Securing Enterprise Networks Against Shadow IoT Threats with DNS

Securing Enterprise Networks Against Shadow IoT Threats with DNS

Every day, a growing number of companies announce plans to continue doing some type of remote work once the pandemic is over. With this in mind, security teams should prioritize defending from the network edge and mitigating shadow IoT risks in the future.

The concept of the Internet of Things (IoT) isn’t new – IoT devices have been extensively and thoroughly incorporated into people’s homes and workplaces for many years. The pandemic, however, increased the reliance on these systems in the workplace and altered the security goalposts once again.

The digital attack surface grew considerably as more people began to access their work environments remotely. Not only were IT teams responsible for ensuring that employees had the proper equipment and that systems were cloud-optimized, but they also had to ensure that employees had basic security protections no matter where they were or what device they were using.

Also Read: Staying Ahead of Third-Party Libraries Vulnerabilities

Many IoT devices already in use in remote workspaces of employees are poorly secured, exacerbating the problem. Throughout the pandemic, IoT vulnerabilities linked with remote sites have fast become a serious concern for security teams. With many people opting for remote work and IoT devices on the rise, failing to address security concerns today could be catastrophic in the future.

The Remote Chapter in IoT 

Employees in remote work environments are naturally less risk averse. Many would probably use their work devices to engage in activities that they would not do in an office setting, such as social media browsing, streaming entertainment services or online shopping. Many people are unaware that insecure Wi-Fi connections, unapproved apps, and browsers with vulnerable plug-ins can all compromise a company’s network.

Additionally, many employees have started utilizing their own devices to access business networks in recent months, whether due to a lack of resources or personal convenience. Using personal devices that are not known to the IT team can allow shadow IoT risks to infiltrate the network. Because IT teams can’t readily enforce company security policies on devices and apps that aren’t part of their infrastructure, each device is a potential landmine ready to detonate.

This was a widespread problem even before the pandemic — according to a 2020 report from Infoblox, a staggering 80% of IT professionals detected shadow IoT devices connected to their network within a 12-month period. In the present remote work environment, this number is only expected to rise.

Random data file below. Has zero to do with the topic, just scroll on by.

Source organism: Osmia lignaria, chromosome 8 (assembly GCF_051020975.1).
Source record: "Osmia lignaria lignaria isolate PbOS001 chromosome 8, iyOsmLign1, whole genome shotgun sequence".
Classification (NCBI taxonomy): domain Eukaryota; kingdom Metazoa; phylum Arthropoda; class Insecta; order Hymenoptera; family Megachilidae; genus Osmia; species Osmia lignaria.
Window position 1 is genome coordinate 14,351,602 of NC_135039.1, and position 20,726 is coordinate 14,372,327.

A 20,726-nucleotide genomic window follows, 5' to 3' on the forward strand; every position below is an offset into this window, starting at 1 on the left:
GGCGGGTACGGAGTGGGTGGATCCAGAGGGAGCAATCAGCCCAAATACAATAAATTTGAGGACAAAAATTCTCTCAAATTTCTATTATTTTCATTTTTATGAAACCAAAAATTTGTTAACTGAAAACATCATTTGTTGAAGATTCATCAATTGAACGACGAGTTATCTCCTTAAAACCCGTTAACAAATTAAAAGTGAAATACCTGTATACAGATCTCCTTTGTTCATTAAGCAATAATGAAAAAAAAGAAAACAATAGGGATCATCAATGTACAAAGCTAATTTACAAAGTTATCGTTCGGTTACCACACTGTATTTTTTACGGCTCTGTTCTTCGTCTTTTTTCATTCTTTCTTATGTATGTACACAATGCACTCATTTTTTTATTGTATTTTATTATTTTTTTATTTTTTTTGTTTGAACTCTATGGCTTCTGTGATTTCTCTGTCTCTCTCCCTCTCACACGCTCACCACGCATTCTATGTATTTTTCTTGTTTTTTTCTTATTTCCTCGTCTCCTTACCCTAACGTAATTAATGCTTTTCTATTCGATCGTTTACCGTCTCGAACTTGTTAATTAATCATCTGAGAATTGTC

Rather than clinging to a network model that isn’t consistent with the new cloud-based settings, organizations should utilize this opportunity to embrace a more strategic approach to security.

Also Read: Redirecting SOC Workloads to Avoid Inefficiency

Regaining Control

Increasing visibility is one of the most effective strategies for IT teams to safeguard their networks against shadow IoT risks. DNS (Domain Name System) tracking can help with this. Through a large pool of forensic data, DNS understands exactly what every IoT device is doing and provides a perspective of the entire enterprise. DNS is not dependent on a device being permitted or known by IT. Instead, it requires a device to connect to the internet.

Businesses can manage many of the IoT concerns that come with the existing remote working scenario by combining DNS, DHCP (Dynamic Host Configuration Protocol) and IPAM (IP Address Management). These three technologies, collectively known as DDI, can detect threats early on, identify compromised machines, and link disparate events involving the same device.

DDI can relieve some of the load on IT professionals by providing an up-to-date view of all devices linked to a network, regardless of location. They can also assist organizations automate security service provisioning on remote endpoints, eliminating the need to send devices back and forth for on-site patching. Using core infrastructure as the security control plane, such as DDI, will offer enterprises the upper hand and allow them to safeguard their networks and employees regardless of where they log in from.

For more such updates follow us on Google News ITsecuritywire News